After Bihar chief minister Nitish Kumar, is it the turn of the Sharad Pawar-led Nationalist Congress Party to walk out of the fledgling opposition grouping?

Speculation about the NCP’s imminent exit was rife when Pawar’s party went unrepresented at the meeting of opposition parties called by Congress president Sonia Gandhi on Friday. This was the first meeting of opposition parties after Nitish Kumar’s exit, called ostensibly to draw up a joint action plan to take on the Modi government. But it was actually meant to demonstrate that the opposition remains united and is battle ready to challenge the Bharatiya Janata Party.

However, this message was lost because of the NCP’s absence.

While senior NCP leader Praful Patel publicly declared that their party was boycotting the meeting, the Congress put up a brave face, stating that Pawar had called to say that he would have personally participated in the meeting but was unable to do so as he was unwell. Since the NCP chief has attended earlier meetings of opposition parties, the Congress was willing to give him the benefit of the doubt.

The NCP is apparently upset that the Congress had chosen to believe that their candidate did not vote for Congress president’s political secretary Ahmed Patel in the recent Gujarat Rajya Sabha election. Patel won by one vote. Both the NCP and the Janata Dal (U) candidates claimed they had voted for Patel. The Congress did not say anything on this issue publicly but its leaders let it be known in private conversations that the NCP had voted for the BJP and that it was the Janata Dal (U) candidate who had cast the deciding vote.

Trust deficit

Though the Congress and the NCP have been partners at the Centre and in Maharashtra, there is a trust deficit between the two parties. Pawar is reputed to be a canny politician who maintains good relations with parties across the political spectrum. It is difficult to predict his political moves as he has a tendency to keep his friends and foes constantly on tenterhooks. The Congress is convinced that the NCP has a standing offer of support to the BJP in Maharashtra in case the latter’s coalition partner Shiv Sena walks out on the Fadnavis government.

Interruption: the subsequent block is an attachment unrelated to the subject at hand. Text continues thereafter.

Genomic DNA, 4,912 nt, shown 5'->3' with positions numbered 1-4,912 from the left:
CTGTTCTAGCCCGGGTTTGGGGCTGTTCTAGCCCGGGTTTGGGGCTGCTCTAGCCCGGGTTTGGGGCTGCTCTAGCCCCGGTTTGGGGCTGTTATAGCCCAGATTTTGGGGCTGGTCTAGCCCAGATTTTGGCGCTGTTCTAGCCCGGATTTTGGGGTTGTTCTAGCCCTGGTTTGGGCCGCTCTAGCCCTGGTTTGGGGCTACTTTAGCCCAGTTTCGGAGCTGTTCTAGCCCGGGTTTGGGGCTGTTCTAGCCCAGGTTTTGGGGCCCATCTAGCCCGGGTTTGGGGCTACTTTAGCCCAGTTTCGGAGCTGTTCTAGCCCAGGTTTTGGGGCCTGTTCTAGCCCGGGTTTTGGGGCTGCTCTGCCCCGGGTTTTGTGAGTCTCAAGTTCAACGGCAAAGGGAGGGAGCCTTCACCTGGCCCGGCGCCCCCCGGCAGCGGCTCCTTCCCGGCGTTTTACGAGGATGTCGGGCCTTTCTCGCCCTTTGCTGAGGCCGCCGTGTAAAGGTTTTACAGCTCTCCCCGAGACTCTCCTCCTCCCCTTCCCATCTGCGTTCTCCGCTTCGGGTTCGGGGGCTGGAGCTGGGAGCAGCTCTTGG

Pawar’s nephew Ajit Pawar is being probed by investigative agencies for financial irregularities committed during his tenure as Maharashtra deputy chief minister. Similarly, Praful Patel could also find himself in trouble because of his handling of the civil aviation ministry in the United Progressive Alliance government.

Consequently, the NCP is under pressure from the Modi government to stay away from the united opposition coalition being proposed with an eye on the 2019 Lok Sabha elections. This effort at bringing together disparate opposition parties on a common platform has already suffered a major setback when Janata Dal (United) chief and Bihar chief minister Nitish Kumar exit the grouping to join hands with the BJP. Nitish Kumar had been a chief advocate of opposition unity and was seen as the most credible face of this camp.

However, his colleague, Rajya Sabha MP Sharad Yadav is veering towards the opposition. Though Yadav did not attend the Friday meeting, his camp follower Anwar Ali participated in the proceedings. Nitish Kumar, who was in the capital for a meeting with Prime Minister Narendra Modi, was unmoved by Sharad Yadav’s growing proximity to Rashtriya Janata Dal chief Lalu Prasad Yadav. “He is free to go where he wants,” Nitish Kumar declared.

United fight

Having been dealt a body blow by Nitish Kumar, the opposition parties are now trying to regroup and put up a united fight against the Modi government. Sonia Gandhi has been asked to set up a committee to draw up an action plan for the coming months before they meet for the winter session of Parliament in November. Having made a start with the elections of the president and vice president, the opposition is keen to keep up the momentum of its fight even though it is facing serious roadblocks in this journey. While they plan to hit the road to highlight issues such as the agrarian crisis and joblessness, they are expected to make a splash at RJD’s public rally in Patna on August 27. The RJD chief has extended an invitation to all the opposition leaders to attend this rally which could well mark the beginning of the opposition battle against a resurgent BJP.

However, it could well prove to be an uphill task as the BJP is working equally hard to expand its footprint in states where it does not have a strong presence. While building its own party organisation, the BJP is ruthlessly poaching leaders from other political parties to shore up its strength. At the same time, the BJP is also making an all-out bid to destroy the credibility of the opposition parties and create fissures in their camp so that their unity moves do not fructify.